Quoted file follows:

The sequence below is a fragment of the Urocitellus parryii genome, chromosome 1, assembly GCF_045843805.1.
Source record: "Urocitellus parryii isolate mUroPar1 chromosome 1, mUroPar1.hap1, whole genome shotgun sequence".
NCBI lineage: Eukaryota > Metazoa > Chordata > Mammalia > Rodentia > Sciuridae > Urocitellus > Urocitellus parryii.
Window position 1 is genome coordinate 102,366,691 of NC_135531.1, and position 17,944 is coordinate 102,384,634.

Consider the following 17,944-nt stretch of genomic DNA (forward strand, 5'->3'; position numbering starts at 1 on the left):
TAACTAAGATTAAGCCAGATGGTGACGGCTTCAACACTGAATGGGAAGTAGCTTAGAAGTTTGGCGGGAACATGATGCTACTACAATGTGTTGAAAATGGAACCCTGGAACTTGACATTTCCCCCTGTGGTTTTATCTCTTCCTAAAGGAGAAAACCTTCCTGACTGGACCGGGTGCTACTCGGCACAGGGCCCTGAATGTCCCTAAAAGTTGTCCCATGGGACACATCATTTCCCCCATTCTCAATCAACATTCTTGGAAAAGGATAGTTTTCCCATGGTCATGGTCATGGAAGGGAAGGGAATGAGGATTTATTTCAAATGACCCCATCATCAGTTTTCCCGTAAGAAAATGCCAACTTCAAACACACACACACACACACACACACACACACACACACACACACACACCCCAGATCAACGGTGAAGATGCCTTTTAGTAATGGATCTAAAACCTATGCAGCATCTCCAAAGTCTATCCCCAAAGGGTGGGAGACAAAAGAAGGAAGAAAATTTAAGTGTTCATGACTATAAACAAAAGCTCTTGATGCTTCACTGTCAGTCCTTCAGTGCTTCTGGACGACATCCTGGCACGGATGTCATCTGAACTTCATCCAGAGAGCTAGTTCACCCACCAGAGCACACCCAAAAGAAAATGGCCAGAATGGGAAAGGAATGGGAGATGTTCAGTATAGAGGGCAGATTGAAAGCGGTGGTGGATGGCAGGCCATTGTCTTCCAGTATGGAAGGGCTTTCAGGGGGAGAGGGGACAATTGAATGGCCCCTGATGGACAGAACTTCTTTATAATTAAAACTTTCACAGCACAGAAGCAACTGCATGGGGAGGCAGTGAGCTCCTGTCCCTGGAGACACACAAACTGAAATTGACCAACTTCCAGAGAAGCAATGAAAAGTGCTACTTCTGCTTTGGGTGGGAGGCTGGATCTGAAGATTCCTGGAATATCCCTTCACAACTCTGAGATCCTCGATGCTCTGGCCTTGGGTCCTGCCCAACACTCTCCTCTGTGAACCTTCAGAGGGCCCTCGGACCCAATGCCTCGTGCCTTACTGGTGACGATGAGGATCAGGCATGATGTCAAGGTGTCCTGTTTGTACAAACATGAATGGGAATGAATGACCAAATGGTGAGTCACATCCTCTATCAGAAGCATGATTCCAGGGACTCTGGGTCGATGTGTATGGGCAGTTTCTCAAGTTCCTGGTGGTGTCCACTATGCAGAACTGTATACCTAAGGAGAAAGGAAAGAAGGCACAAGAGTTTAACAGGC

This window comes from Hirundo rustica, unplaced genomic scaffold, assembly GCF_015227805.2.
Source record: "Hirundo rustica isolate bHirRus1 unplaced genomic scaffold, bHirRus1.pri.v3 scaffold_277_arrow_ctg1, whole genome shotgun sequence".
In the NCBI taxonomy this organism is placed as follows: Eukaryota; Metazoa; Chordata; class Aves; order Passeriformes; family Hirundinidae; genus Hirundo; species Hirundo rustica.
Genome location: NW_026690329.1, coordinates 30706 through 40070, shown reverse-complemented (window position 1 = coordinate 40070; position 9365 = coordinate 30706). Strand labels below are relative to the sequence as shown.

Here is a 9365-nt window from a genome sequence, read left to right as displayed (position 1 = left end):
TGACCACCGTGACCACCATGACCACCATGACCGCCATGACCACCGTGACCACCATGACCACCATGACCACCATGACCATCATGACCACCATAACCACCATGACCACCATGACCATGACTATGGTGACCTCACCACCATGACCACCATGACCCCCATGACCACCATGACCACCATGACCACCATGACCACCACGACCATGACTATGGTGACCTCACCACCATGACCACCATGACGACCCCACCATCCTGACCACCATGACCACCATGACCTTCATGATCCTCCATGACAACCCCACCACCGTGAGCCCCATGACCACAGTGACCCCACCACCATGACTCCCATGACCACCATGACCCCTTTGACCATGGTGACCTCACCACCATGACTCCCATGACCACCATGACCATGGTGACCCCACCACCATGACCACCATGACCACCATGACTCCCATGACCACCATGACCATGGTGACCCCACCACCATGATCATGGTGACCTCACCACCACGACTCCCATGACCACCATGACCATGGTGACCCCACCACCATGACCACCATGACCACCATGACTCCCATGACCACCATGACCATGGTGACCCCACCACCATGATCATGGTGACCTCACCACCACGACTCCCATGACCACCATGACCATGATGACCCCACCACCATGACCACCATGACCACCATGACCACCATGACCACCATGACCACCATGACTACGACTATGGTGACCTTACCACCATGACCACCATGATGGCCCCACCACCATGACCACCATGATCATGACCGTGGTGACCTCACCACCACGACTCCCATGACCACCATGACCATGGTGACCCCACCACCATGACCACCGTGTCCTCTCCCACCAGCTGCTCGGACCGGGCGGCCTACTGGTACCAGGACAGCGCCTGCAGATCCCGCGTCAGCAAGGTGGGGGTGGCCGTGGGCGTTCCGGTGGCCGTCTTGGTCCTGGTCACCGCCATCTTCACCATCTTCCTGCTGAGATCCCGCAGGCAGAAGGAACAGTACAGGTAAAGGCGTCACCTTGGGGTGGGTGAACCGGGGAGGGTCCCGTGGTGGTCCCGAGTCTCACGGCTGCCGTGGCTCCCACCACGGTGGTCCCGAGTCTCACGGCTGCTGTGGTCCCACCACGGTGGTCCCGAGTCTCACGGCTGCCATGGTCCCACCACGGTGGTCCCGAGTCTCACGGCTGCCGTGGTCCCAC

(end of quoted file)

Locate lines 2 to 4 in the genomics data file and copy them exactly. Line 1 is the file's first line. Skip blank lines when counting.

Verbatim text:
Source record: "Urocitellus parryii isolate mUroPar1 chromosome 1, mUroPar1.hap1, whole genome shotgun sequence".
NCBI lineage: Eukaryota > Metazoa > Chordata > Mammalia > Rodentia > Sciuridae > Urocitellus > Urocitellus parryii.
Window position 1 is genome coordinate 102,366,691 of NC_135531.1, and position 17,944 is coordinate 102,384,634.